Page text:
Acotanc: An Overview of the Citrus Industry in Bhutan

An Overview of the Citrus Industry in Bhutan

Organization: Ministry of Agriculture
Integrated Horticulture Development Programme
PO Box 119
Thimphu, Bhutan

An Overview of the Citrus Industry in Bhutan


  • Bhutan is a small landlocked kingdom in the eastern Himalayas. 85% of the population is involved in farming.
  • Mandarin orange (Citrus reticulataBlanco) is the most important sub-tropical fruit grown in Bhutan (Figure 1) and the second largest export crop.
  • It is cultivated in the southern foothills between 300-1400 m above sea level (Table 1).
  • Other species such as lime (C. aurantifolia) and lemon (C. limon) less important.
Table 1 Climate in the Mandarin Growing Areas
 Temperature Range
in Degrees Celsius
Summer Winter

Annual Rainfall
Lowlands below 650 masl15-3810-25above 4000
Mid altitudes up to 1400 masl14-313-211500-2000

Orchard on Hill Slope
Mandarin Orchard

Development Activities

Development activities largely carried out through Government initiatives. The research system is relatively young. On-station and on-farm research focus on:

  • Identification of suitable location-specific species and varieties that can improve diversification and have marketing potential.
  • Generation of appropriate management and post-harvest technologies (eg. tree size control, water, nutrient and pests/diseases management).

Other development activities include

  • generation of inputs (eg:planting material)
  • market research, information and infrastructure
  • human resource development

Graph of Horticultural Production


  • Phenotypically similar trees and fruits, believed to be of one variety.
  • Trees are usually tall, upright with small to medium canopy structure, multi-stemmed with thorny lower trunks. Fruit is loose skinned, easy to peel, medium (45-70 mm in diameter), slightly flattened with a prominent button, moderate seeds, excellent flavour and texture.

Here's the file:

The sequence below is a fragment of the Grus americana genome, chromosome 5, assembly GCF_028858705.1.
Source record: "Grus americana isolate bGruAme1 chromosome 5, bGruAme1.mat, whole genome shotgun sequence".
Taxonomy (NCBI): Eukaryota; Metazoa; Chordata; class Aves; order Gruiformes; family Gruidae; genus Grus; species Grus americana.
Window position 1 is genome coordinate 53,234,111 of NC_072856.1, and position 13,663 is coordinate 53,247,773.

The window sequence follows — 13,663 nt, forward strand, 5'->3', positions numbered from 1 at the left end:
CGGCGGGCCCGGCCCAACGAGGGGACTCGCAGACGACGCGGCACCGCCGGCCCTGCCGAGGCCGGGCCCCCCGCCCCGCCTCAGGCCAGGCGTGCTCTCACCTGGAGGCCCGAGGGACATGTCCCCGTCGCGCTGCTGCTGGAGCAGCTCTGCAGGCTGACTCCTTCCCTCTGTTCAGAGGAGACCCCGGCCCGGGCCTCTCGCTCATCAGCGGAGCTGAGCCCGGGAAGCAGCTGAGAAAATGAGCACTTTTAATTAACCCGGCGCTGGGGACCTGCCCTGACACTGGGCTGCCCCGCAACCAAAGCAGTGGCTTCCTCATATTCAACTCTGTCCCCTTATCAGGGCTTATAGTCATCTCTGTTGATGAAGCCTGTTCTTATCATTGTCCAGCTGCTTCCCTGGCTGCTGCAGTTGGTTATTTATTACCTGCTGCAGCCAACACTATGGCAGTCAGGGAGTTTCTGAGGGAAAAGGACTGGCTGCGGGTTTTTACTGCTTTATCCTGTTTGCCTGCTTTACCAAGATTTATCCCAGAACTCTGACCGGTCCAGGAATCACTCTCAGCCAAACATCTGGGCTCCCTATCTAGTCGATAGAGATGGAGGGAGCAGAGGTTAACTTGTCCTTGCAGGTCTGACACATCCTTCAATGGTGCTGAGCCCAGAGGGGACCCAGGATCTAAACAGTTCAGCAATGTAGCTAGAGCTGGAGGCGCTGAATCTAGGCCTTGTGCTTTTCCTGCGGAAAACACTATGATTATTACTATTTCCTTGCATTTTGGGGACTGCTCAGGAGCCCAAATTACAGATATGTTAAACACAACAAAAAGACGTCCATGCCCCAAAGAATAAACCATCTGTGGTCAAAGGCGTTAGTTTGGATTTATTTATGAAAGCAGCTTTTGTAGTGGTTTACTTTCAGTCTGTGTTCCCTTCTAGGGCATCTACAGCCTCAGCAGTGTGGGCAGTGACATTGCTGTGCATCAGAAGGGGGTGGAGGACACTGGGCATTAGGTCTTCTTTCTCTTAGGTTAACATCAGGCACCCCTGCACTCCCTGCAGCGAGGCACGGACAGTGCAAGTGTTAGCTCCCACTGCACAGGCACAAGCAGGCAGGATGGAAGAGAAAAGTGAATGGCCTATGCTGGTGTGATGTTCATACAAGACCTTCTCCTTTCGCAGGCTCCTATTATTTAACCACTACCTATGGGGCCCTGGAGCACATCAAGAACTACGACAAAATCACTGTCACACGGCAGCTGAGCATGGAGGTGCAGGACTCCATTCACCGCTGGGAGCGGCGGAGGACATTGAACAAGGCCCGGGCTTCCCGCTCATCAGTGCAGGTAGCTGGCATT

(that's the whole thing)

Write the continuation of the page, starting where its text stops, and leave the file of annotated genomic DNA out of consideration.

Post-Harvest Management

  • fruits are harvested manually using long bamboo ladders.
  • harvest damage to fruits can range between 5-20% at the farm level.
  • fruits are visually graded according to size, colour and appearance.
  • local price ranges between Nu 40-100 (1 A$=Nu 23) for 80 pieces while export price range from Nu 80-160 per 80 fruits.


Harvesting Harvesting
  • Wide agro-ecological zones with potential to produce wide range of citrus
  • Seasonal comparative advantage (out of season) over neighbours
  • Proximity to markets (India, Bangladesh and parts of south east Asia)
  • Rapid economic growth in the region, expanding tourism and emerging of middle class in the country resulting in increased demand in fruit variety.


  • Mountainous terrain and narrow valleys with steep slopes would limit large scale expansion, mechanization, accessibility and management.
Transporting Transporting

Grading Grading Citrus


  • Traditionally grown from seedlings. Now initiating vegetative propagation.


  • is generally basic and organic because of the difficult montane topography (slopes ranging from 0-60%), small orchard sizes (0.2-6ha).
  • mid density (400-550 trees per hectare), in the absence of tree size management and poor management results yields = 40-80 kgs/tree.
  • intercropping with other crops such as fodder species and vegetables are practiced by a few farmers.
Grading Citrus Packed fruits ready for Export

Pests and Diseases

  • Chinese Citrus fruit fly (B. minax) is a major pest, causing fruit drop and reducing yield by up to 50% in some places.
  • Trunk Borer ( citrus shield bug (R. poseidon)are also quite common. Other minor pests and diseases include whiteflies (Aleyrodidae), mealybugs (Pseudococcidae), aphids (Aphididae), sooty mould, powdery mildew and parasites such as Loranthys (S. parasiticaL).
Shield Bug and LoranthusCitrus shield bug (Rynchocoris poseidon)
and tree parasite, Loranthus(Scurrula parasitica)
Chinese Citrus Fruit Fly, Bactrocera minax Adult and LarvaeChinese Citrus Fruit Fly, <i>Bactrocera minax</i><br />Adult and Larvae